GitHub: We're sorry for all the outages, here's what's went wrong

GitHub is beefing up the hardware behind its databases to prevent outages from reoccurring.
Written by Liam Tung, Contributing Writer

The Microsoft-owned code-sharing service GitHub is making improvements to its "MySQL1" database cluster after repeated outages over the past week affecting many of its 73 million users

GitHub has admitted that its service hasn't been holding up for developers over the past week due to issues affecting the "health of our database", resulting in a degraded experience for developers. 

"We know this impacts many of our customers' productivity and we take that very seriously," GitHub's senior vice president of engineering, Keith Ballinger, said in a blogpost

"The underlying theme of our issues over the past few weeks has been due to resource contention in our mysql1 cluster, which impacted the performance of a large number of our services and features during periods of peak load," he explained. 

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Repeated GitHub outages over the past week have spawned numerous complaints on social media. Reports of incidents on downdetector.com spiked on March 23, with most of them about push and pull requests failing for projects. 

Ballinger highlights four multi-hour incidents on March 16, 17, 22, and 23 that lasted between two and five hours each.

GitHub outages are a problem for developers because of software that's hosted on the service. GitHub is also important for keeping enterprise apps running. Microsoft acquired GitHub for $7.5 billion in 2018 as part of its shift to Linux in Windows, the Azure cloud and, more broadly, open-source software development.  

Ballinger explains that the March 16 outage at 14:09 UTC lasted 5 hours and 36 minutes. GitHub's MySQL1 database was over capacity, which caused outages that affected git operations, webhooks, pull requests, API requests, issues, GitHub Packages, GitHub Codespaces, GitHub Actions, and GitHub Pages services.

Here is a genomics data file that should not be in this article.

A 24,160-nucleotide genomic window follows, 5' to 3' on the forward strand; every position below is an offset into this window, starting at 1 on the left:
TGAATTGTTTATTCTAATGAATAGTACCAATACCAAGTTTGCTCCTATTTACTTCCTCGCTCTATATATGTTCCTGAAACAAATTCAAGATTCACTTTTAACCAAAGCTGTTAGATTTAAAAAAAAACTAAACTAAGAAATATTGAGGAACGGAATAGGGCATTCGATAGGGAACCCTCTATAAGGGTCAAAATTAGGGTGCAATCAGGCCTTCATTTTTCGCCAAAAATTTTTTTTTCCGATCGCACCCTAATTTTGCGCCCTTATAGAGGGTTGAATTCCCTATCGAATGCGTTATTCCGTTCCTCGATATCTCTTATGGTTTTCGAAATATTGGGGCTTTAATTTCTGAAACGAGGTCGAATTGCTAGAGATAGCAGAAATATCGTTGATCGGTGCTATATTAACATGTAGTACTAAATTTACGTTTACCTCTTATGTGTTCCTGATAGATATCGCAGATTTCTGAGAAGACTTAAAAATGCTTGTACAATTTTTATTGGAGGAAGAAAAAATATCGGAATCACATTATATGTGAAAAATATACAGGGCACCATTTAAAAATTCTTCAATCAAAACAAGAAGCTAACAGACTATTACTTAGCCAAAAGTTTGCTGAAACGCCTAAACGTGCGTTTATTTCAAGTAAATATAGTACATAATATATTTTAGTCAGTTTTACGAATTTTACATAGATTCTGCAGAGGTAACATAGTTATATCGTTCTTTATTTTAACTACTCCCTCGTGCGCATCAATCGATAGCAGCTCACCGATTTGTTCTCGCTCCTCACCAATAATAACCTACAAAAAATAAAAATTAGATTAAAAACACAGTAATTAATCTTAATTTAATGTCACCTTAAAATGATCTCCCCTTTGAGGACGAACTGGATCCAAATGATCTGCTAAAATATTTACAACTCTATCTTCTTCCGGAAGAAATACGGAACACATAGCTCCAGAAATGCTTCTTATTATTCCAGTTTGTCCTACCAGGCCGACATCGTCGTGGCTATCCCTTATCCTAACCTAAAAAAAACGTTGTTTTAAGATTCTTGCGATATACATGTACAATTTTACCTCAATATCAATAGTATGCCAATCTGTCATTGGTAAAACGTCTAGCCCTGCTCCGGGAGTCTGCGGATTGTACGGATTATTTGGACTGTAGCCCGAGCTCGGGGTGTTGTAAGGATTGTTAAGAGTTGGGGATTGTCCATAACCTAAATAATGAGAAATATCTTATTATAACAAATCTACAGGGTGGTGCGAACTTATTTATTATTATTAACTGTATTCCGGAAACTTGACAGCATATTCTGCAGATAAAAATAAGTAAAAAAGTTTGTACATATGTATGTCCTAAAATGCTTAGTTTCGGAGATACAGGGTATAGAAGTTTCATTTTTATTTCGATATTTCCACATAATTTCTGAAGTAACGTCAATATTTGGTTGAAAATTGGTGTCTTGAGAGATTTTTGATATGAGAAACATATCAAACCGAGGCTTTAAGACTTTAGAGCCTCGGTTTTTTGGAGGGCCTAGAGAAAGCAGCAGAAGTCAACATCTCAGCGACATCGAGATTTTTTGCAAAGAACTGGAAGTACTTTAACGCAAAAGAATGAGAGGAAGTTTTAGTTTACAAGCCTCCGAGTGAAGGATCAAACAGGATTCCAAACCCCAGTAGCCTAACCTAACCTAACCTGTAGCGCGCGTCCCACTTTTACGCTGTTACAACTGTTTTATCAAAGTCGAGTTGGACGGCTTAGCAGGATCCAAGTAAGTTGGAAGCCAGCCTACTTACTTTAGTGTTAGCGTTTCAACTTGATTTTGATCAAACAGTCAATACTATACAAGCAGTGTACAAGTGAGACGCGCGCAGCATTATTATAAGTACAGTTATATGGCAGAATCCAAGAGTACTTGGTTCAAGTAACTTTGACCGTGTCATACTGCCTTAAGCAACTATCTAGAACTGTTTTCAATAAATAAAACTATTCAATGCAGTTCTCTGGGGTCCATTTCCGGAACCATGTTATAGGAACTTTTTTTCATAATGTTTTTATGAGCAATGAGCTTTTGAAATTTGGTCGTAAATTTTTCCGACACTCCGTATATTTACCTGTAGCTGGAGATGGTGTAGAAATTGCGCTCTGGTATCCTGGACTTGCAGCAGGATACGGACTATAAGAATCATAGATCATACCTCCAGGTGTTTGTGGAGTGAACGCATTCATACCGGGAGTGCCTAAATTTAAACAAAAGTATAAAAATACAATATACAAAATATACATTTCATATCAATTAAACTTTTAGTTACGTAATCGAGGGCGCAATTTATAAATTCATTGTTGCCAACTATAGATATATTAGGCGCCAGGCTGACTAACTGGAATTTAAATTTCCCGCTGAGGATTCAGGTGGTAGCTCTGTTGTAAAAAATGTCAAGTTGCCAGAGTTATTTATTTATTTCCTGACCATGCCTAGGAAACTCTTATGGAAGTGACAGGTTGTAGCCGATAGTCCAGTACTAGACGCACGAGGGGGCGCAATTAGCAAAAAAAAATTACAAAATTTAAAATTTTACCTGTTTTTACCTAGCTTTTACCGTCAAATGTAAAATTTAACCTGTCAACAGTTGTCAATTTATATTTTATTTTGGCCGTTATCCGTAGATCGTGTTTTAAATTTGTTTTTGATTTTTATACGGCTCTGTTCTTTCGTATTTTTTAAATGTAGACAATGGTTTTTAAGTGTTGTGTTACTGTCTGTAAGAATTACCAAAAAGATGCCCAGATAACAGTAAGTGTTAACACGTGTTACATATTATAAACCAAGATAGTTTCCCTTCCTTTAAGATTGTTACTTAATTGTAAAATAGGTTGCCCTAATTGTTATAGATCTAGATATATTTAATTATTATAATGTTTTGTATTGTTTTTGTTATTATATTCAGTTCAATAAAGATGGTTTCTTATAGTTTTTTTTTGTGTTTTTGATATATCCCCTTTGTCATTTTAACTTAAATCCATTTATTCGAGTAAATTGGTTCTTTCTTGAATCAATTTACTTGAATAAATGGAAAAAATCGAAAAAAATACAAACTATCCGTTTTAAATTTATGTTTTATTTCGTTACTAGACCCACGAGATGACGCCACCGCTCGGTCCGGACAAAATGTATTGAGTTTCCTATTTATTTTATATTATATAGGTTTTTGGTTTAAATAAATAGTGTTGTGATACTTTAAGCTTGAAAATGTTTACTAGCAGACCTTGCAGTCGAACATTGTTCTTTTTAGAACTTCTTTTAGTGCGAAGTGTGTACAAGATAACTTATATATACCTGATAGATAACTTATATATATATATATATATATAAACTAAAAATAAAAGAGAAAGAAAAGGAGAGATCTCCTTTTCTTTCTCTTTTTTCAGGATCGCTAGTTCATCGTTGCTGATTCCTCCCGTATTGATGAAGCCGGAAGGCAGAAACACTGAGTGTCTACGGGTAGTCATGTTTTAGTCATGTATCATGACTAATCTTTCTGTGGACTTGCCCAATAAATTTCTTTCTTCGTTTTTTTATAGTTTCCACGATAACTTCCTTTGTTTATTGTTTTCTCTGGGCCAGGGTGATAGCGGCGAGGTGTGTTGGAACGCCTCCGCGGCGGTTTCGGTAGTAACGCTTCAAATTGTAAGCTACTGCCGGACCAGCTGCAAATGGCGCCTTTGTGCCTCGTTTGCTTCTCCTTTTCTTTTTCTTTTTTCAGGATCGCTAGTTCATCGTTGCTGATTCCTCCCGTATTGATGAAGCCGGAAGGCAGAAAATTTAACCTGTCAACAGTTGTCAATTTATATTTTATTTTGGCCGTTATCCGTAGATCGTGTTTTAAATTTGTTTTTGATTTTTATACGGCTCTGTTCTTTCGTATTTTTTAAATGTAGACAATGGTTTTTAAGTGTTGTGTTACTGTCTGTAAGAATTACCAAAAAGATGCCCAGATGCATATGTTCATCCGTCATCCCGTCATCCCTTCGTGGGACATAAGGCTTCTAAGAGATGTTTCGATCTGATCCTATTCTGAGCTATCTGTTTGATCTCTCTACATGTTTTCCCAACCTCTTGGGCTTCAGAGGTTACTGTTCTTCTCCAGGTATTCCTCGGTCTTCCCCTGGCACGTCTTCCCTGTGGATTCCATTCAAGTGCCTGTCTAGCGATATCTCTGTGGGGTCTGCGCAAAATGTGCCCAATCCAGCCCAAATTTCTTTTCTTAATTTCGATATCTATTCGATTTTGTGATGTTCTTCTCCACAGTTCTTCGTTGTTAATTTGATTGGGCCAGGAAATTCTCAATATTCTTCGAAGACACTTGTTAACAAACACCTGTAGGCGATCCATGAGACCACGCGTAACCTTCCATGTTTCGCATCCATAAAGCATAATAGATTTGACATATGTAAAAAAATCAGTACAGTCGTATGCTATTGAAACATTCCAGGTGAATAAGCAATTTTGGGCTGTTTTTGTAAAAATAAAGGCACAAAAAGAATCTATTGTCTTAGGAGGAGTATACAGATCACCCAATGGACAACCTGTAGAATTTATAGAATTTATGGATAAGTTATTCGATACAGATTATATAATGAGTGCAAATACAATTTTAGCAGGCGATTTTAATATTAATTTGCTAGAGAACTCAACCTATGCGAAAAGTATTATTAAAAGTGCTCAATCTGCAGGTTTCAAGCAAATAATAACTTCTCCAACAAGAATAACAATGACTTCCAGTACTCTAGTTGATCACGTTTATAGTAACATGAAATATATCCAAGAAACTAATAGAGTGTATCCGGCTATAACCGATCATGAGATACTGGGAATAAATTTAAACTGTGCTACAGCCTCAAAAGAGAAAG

"The incident appeared to be related to peak load combined with poor query performance for specific sets of circumstances," he notes. 

GitHub does have failover options at hand but these failed, too. On March 17, an outage started at 13:46 UTC and lasted two hours and 28 minutes. 

"We were not able to pinpoint and address the query performance issues before this peak, and we decided to proactively failover before the issue escalated. Unfortunately, this caused a new load pattern that introduced connectivity issues on the new failed-over primary, and applications were once again unable to connect to mysql1 while we worked to reset these connections," he notes. 

Then more outages occurred on March 22 and March 23, with both lasting just under three hours. 

"In this third incident, we enabled memory profiling on our database proxy in order to look more closely at the performance characteristics during peak load. At the same time, client connections to mysql1 started to fail, and we needed to again perform a primary failover in order to recover," Ballinger says of the March 22 incident.

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Then on March 23, it throttled webhook traffic and is using that control to mitigate future issues when its database can't handle peak loads. 

The Microsoft-owned company is taking steps to prevent its database cluster becoming overwhelmed with traffic across its services. It is conducting an audit of load patterned, rolling out multiple performance fixes for the affected database, moving traffic to other databases and attempting to reduce failover times. 

"We sincerely apologize for the negative impacts these disruptions have caused. We understand the impact these types of outages have on customers who rely on us to get their work done every day and are committed to efforts ensuring we can gracefully handle disruption and minimize downtime," said Ballinger. 

GitHub will disclose more details in its March availability report within a few weeks.

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